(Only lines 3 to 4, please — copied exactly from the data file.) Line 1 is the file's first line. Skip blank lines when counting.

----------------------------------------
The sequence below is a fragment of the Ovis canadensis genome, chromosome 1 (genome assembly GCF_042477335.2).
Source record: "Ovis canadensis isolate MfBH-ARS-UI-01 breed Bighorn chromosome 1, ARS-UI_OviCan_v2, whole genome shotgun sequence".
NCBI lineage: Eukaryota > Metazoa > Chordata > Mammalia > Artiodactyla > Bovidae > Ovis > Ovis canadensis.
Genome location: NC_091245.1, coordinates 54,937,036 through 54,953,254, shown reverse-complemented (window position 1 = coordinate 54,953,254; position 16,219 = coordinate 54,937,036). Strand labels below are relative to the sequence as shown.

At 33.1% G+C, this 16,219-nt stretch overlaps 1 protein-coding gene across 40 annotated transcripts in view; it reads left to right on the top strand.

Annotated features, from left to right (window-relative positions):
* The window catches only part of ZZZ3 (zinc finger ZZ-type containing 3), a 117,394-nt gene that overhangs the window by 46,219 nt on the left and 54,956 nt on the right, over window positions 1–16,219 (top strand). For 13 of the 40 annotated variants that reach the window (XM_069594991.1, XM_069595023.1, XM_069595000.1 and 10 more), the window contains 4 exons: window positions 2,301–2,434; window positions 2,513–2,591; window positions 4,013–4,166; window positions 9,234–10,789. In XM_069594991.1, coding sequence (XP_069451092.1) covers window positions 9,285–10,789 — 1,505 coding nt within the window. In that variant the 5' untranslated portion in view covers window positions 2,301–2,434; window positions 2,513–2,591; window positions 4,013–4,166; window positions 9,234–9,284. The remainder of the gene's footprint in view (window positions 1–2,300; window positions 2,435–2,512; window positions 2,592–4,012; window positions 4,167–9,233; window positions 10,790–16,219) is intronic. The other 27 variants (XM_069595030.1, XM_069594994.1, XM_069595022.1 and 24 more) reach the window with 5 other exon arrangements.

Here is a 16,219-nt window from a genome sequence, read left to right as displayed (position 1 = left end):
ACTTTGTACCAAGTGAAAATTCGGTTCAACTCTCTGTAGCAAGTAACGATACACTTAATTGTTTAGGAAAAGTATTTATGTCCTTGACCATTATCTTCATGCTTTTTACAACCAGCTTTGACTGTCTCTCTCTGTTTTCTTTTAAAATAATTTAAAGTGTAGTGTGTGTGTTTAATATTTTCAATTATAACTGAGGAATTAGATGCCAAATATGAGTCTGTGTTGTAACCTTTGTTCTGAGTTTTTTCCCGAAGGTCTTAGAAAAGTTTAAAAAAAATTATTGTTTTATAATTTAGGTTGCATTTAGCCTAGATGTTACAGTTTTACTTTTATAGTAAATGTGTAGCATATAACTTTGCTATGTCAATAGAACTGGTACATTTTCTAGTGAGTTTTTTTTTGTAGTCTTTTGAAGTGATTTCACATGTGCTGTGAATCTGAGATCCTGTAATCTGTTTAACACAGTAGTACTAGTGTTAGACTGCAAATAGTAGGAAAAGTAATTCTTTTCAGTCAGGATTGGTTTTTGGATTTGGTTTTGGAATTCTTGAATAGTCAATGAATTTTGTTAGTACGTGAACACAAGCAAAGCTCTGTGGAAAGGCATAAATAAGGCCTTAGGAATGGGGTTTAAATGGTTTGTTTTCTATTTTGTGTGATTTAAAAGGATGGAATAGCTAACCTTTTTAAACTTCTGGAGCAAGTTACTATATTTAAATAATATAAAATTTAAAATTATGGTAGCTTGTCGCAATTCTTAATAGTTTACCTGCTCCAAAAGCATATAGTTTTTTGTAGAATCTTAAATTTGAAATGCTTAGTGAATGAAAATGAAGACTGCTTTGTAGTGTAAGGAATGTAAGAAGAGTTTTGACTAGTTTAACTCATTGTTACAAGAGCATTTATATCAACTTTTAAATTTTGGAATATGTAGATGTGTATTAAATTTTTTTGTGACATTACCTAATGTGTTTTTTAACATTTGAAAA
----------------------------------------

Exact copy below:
NCBI lineage: Eukaryota > Metazoa > Chordata > Mammalia > Artiodactyla > Bovidae > Ovis > Ovis canadensis.
Genome location: NC_091245.1, coordinates 54,937,036 through 54,953,254, shown reverse-complemented (window position 1 = coordinate 54,953,254; position 16,219 = coordinate 54,937,036). Strand labels below are relative to the sequence as shown.